Thermaltake Core V71 Full-Tower Case Review


Core V71 External Impressions


The Core V71 is currently available in only one model, which has a large side window and is solid black. Overall, it features a large metal front panel that is covered with holes from the very top to the bottom. The rounded curves of the front panel provide a sleekness to the case rather than sharp angles. The largest portion of the front panel is plain which provides a large amount of space for airflow. Full towers are meant to be large to hold a wide range of components, the Core V71 measures 23in x 22in x 9.1in (H x D x W), and weights 29.1lbs empty.


At the very top of the front panel is two 5.25″ device bays. The bay covers are slightly indented into the case, which makes them stand out. I personally would have preferred them to be flush with the rest of the panel, but that’s just my personal opinion.


From the 5.25″ drive bays, the rest of the front panel is covered with holes, to provide the amount of airflow necessary for large cases. Behind the front bezel, there are many cooling options, which needs fresh air. At the bottom, Thermaltake has placed their logo in bright silver which provides a nice contrast against the black metal.


Turning to the side, we find a large window that shows off the entire interior. Once the system is built, we will be able to see the motherboard, power supply, and any changes to the 3.5″ drive trays. The side view of the top panel stands out, it is much larger than most top panel, with a height of 2.85in.


On the back side the usual case requirements are found, an exhaust fan, eight PCI expansion slots, and a standard power supply mount. Thermaltake doesn’t stop there, next to the exhaust fan is three water cooling holes. We can also see the top panel is a little different, which we will see in just a moment.


Nothing exciting on the back side, Thermaltake has raised the majority of the panel to provide a little extra room for cable management.


Like the front panel, the top panel is mostly a metal mesh vented space, to allow for a multitude of liquid or air cooling options. On the top panel, towards the front of the case is the front I/O control cluster.


The top I/O cluster contains the usual items, and a few less common ones. On one side the case is a reset button, hard drive activity LED, two fan speed buttons, and a fan LED button. On the other side of the top panel is two USB 2.0, two SuperSpeed USB 3.0 ports and microphone/headphone jacks. Between the two clusters of buttons and ports is a large silver power button. There is a little ring around the power button that glows blue once the system has been powered on. For each of the two fan speed options (Lo / High), there is also a little blue LED to indicate which setting the fans are running. Thermaltake warns that the integrated fan speed and light controller are only compatible with the three built in 200mm LED fans. It would be nice if we could purchase another 200mm fan for the top and connect it to the controller.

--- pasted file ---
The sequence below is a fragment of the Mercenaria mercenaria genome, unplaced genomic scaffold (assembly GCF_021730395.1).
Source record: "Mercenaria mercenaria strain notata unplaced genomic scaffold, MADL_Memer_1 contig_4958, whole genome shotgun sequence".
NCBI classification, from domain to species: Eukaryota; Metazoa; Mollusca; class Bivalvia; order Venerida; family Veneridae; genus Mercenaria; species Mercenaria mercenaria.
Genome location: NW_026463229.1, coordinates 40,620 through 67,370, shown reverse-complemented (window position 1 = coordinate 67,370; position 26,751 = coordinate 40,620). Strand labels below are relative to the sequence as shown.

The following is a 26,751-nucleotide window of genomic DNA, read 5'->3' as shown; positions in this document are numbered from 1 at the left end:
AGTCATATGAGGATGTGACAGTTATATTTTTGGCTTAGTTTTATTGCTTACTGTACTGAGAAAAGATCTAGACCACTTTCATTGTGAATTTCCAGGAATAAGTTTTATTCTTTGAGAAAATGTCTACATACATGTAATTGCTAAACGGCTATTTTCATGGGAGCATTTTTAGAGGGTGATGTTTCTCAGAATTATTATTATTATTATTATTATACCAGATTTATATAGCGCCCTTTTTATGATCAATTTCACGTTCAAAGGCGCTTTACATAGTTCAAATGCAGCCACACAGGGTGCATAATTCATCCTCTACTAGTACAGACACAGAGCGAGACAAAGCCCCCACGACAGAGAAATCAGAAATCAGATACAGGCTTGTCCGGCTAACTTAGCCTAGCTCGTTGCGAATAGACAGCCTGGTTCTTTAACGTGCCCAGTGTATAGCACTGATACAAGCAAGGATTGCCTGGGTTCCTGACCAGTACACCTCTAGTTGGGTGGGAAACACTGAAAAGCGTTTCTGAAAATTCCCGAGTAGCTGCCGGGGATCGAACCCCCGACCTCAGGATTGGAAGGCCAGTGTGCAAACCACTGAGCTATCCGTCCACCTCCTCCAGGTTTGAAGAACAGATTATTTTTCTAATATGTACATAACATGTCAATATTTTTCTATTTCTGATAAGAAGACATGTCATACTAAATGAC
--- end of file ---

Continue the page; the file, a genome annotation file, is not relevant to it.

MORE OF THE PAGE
The top panel is easily removable by a quick pull from the back of the case, Thermaltake has included a little hand-hold to know exactly where to pull. On the bottom of the panel is a filter, in the event you make this an intake, but even if not, a little extra dust protection is nice. With the top panel off, the included 200mm is a TT-2030 which is rated for 800RPM with a maximum air flow of 123.6CFM. While Thermaltake has included one, two of these can fit up top.


Flipping the case to the bottom, we find four large anti-slip feet which are molded as a part of the frame, so they won’t break off very easily. Thermaltake has installed two filters that cover the entire bottom panel, the both filters measure 9.75in x 5.5in.


As is becoming common practice, the bottom filters slide out for easy cleaning. Once they have been removed we see the bottom panel is fully vented to allow for bottom mounted cooling options. While Thermaltake has done a great job on the Core V71 so far, removing the bottom filters is where I hit my first snag. The purpose of removable bottom filters is to make cleaning them easy, however to remove the bottom front filter, you have to remove the front panel. While this isn’t a deal breaker it is a bit of an annoyance.


The bottom filters slide out of the case and slide back in easily. There are rails that the filters rest on to make it easy. Here the front filter has been partially removed.


The back filter slides out like the front filter. Like the front it rests on a track to help make sure it slides into position easily.


Remember when we were looking at the back panel, and we mentioned there was something different about the top panel. Here it is, not only did Thermaltake install a pull handle and a filter on the top panel, they also make the top filter easily removable for cleaning.


The front panel is easily removed by pulling at the bottom of the panel, as Thermaltake has left a little hand hold on the frame. The two included 200mm fans are visible, and are the same model as the top 200mm fan, TT-2030. If you prefer a smaller fan, these can be removed and two 120mm or 140mm fans can be installed. For those that want liquid cooling, up to a 420mm radiator will fit here.